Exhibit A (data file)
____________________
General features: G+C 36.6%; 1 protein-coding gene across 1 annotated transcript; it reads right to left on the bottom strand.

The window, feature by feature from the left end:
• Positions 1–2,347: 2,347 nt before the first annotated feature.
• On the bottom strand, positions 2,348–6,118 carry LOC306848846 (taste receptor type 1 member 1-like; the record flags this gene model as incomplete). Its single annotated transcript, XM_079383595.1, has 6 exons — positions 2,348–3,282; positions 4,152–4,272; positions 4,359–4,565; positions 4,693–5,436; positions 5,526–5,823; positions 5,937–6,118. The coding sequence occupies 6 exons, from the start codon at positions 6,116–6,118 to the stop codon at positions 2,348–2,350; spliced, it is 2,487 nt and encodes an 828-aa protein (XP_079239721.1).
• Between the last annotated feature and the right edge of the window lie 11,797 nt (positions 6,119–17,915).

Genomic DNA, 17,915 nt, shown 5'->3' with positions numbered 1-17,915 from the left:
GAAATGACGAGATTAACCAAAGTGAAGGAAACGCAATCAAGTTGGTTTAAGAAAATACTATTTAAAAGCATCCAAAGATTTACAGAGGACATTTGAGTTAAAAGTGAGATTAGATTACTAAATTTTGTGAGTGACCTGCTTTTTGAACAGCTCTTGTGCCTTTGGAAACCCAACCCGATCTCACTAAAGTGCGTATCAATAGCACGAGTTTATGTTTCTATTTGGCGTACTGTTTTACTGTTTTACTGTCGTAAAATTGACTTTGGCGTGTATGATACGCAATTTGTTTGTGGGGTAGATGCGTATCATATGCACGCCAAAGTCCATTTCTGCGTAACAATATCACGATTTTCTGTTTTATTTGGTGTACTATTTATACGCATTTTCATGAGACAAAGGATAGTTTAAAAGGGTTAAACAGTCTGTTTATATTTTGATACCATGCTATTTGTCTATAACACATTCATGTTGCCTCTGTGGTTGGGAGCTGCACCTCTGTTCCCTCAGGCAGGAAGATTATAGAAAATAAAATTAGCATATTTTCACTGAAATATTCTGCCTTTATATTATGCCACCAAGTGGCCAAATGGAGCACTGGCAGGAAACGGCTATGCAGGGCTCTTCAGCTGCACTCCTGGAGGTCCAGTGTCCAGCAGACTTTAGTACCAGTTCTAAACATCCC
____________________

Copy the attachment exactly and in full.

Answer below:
General features: G+C 36.6%; 1 protein-coding gene across 1 annotated transcript; it reads right to left on the bottom strand.

The window, feature by feature from the left end:
• Positions 1–2,347: 2,347 nt before the first annotated feature.
• On the bottom strand, positions 2,348–6,118 carry LOC306848846 (taste receptor type 1 member 1-like; the record flags this gene model as incomplete). Its single annotated transcript, XM_079383595.1, has 6 exons — positions 2,348–3,282; positions 4,152–4,272; positions 4,359–4,565; positions 4,693–5,436; positions 5,526–5,823; positions 5,937–6,118. The coding sequence occupies 6 exons, from the start codon at positions 6,116–6,118 to the stop codon at positions 2,348–2,350; spliced, it is 2,487 nt and encodes an 828-aa protein (XP_079239721.1).
• Between the last annotated feature and the right edge of the window lie 11,797 nt (positions 6,119–17,915).

Genomic DNA, 17,915 nt, shown 5'->3' with positions numbered 1-17,915 from the left:
GAAATGACGAGATTAACCAAAGTGAAGGAAACGCAATCAAGTTGGTTTAAGAAAATACTATTTAAAAGCATCCAAAGATTTACAGAGGACATTTGAGTTAAAAGTGAGATTAGATTACTAAATTTTGTGAGTGACCTGCTTTTTGAACAGCTCTTGTGCCTTTGGAAACCCAACCCGATCTCACTAAAGTGCGTATCAATAGCACGAGTTTATGTTTCTATTTGGCGTACTGTTTTACTGTTTTACTGTCGTAAAATTGACTTTGGCGTGTATGATACGCAATTTGTTTGTGGGGTAGATGCGTATCATATGCACGCCAAAGTCCATTTCTGCGTAACAATATCACGATTTTCTGTTTTATTTGGTGTACTATTTATACGCATTTTCATGAGACAAAGGATAGTTTAAAAGGGTTAAACAGTCTGTTTATATTTTGATACCATGCTATTTGTCTATAACACATTCATGTTGCCTCTGTGGTTGGGAGCTGCACCTCTGTTCCCTCAGGCAGGAAGATTATAGAAAATAAAATTAGCATATTTTCACTGAAATATTCTGCCTTTATATTATGCCACCAAGTGGCCAAATGGAGCACTGGCAGGAAACGGCTATGCAGGGCTCTTCAGCTGCACTCCTGGAGGTCCAGTGTCCAGCAGACTTTAGTACCAGTTCTAAACATCCC